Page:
You might like to know that during one of our proposal meetings one of these gurus became so indignant that he proclaimed that, “we didn’t need this project–there are lots of opportunities out there!” I asked myself, I should have walked when I had the chance.

    My advice, Listen to your common sense, follow up on your insights with fact discovery, and read Greg’s posts. Greg may have more ways to avoid this kind of crap and I am wiling to listen.

    gerry

    [Reply]

    Greg Reply:

    Gerry,

    Thanks for sharing your story. It offers some important lessons.

    Good luck to you in the future.

    – Greg

    [Reply]

  5. June 4, 2010

    Hi to Greg and all,

    “Listen. Ooh wah ooh. Do you want to know a secret. Ooh wah ooh. Do you promise not to tell. I’m in love with me! I’ve known a secret for a week or two. Nobody knows it, just we two.”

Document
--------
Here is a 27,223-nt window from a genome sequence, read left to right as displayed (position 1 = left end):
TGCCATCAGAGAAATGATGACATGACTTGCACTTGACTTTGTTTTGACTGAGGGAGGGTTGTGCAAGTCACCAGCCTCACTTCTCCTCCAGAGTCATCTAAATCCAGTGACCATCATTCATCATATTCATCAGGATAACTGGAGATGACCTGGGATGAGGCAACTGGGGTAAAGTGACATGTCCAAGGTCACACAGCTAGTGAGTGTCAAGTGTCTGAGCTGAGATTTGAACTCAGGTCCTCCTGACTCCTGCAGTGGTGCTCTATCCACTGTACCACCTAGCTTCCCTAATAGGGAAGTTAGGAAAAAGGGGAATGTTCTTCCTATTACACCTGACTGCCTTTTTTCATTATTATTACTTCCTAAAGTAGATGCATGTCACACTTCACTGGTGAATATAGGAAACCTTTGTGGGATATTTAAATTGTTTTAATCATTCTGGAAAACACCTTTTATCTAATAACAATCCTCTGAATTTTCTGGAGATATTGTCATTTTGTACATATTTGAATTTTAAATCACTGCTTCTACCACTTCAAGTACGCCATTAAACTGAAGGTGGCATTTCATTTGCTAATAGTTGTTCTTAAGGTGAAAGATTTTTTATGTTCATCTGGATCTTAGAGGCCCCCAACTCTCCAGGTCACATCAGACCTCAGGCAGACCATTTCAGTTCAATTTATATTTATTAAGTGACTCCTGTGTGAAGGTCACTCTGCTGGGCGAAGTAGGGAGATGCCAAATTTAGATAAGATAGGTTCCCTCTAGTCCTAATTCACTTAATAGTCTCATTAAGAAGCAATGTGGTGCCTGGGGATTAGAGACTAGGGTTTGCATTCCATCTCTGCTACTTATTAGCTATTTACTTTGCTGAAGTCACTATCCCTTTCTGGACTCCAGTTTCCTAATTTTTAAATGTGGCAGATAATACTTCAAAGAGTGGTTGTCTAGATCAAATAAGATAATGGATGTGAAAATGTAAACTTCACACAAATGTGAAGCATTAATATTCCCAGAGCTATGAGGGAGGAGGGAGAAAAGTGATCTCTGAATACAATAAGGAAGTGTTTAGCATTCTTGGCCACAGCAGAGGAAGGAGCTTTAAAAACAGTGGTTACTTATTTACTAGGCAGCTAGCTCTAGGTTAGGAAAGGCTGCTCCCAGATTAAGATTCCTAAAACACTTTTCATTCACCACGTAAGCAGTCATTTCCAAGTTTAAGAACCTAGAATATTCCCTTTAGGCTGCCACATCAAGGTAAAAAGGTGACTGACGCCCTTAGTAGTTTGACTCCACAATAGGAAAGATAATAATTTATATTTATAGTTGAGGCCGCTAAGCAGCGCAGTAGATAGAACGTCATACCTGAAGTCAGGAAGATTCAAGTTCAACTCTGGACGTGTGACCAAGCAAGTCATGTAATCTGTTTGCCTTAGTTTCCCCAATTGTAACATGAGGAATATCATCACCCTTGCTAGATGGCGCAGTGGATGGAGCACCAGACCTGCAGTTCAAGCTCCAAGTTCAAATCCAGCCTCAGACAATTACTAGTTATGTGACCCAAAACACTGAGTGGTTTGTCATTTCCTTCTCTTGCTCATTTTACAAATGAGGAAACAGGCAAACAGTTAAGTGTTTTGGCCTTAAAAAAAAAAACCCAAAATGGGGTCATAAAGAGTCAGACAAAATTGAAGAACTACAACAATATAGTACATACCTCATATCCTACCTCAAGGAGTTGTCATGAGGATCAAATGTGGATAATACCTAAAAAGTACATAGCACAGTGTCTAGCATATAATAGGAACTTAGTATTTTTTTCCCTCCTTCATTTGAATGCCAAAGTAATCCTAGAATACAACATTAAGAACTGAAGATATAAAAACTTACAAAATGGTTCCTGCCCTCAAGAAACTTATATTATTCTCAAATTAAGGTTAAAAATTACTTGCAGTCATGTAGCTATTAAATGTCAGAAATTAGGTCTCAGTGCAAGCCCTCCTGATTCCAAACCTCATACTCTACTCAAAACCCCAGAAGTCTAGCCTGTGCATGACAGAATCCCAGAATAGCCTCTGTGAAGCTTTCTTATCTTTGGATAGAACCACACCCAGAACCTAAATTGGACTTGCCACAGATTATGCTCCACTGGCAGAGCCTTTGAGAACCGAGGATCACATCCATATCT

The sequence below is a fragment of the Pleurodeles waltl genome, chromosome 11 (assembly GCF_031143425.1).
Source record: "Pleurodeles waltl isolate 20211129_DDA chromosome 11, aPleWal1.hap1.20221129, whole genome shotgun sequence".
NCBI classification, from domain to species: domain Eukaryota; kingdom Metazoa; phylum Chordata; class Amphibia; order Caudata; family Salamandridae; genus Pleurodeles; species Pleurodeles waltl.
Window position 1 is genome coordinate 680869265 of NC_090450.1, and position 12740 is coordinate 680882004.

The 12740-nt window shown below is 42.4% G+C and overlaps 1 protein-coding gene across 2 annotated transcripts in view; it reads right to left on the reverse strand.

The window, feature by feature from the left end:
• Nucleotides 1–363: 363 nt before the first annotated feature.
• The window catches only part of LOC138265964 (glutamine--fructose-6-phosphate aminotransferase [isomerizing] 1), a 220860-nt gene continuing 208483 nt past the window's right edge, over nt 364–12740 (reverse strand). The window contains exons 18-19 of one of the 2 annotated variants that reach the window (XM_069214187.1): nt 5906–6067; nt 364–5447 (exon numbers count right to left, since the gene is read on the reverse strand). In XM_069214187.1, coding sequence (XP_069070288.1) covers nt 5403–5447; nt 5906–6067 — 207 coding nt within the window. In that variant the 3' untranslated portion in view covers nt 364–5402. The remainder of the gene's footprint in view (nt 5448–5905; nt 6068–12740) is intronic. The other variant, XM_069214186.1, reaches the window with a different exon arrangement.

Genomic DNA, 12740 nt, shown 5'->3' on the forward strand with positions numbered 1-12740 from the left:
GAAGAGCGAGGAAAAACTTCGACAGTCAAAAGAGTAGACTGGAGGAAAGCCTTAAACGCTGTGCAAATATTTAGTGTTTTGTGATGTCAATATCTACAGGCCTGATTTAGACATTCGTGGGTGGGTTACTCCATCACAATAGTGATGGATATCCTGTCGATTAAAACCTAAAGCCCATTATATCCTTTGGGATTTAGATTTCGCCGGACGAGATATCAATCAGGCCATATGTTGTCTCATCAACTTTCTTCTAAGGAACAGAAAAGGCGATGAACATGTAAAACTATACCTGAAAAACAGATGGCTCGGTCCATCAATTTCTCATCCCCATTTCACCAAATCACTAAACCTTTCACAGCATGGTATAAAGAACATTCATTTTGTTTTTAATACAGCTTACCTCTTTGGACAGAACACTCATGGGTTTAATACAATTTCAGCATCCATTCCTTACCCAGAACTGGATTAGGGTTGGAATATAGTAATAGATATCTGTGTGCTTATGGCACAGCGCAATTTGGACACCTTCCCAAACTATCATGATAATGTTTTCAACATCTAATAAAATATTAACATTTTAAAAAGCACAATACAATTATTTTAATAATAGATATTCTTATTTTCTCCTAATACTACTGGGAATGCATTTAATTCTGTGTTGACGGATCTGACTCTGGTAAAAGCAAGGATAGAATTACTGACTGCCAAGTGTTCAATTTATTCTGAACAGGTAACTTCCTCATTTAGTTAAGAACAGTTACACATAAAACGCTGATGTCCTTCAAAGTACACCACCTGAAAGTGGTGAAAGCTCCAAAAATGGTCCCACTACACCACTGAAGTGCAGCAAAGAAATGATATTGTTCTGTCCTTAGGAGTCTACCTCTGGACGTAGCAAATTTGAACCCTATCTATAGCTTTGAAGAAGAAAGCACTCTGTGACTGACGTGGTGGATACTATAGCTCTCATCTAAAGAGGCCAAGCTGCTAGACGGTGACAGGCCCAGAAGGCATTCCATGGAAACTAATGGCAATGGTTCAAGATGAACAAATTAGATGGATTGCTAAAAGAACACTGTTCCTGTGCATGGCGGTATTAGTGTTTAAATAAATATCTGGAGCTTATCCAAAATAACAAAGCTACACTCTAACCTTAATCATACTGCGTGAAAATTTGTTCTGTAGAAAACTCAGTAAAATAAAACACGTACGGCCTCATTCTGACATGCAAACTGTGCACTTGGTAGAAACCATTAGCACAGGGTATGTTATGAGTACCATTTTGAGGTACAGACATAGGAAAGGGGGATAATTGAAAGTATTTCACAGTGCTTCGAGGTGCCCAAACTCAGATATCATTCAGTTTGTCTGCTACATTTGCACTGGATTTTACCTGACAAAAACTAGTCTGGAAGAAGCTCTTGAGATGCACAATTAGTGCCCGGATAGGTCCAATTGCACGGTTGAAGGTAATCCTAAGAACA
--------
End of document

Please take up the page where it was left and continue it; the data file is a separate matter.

In trying to make the point that this could be the theme song for many of the self appointed gurus floating in the ether, my thanks, admiration and apologies for messing with a great old song by John Lennon and Paul McCartney.

    Ooh wah ooh, I got an email from above this morning. He says in his sermon, “I’m an internationally-recognized and industry-leading expert…who specializes in reviewing …work at home systems and business in a box products”, he says he says. He then blesses us with a magic link to ‘the only programs that work’. Ooh wah ooh.

    With 25+ years as a business intermediary, on this planet, while I do enjoy the entertainments of the moment, I am stuck for the most part in reality, as unglamorous and unguru as that may be.

    I do have one brilliant thought to share, just in time for summer. Broccoli would be so much better if it were made of meat and slathered in sauce, and chocolate. Ooh wah ooh.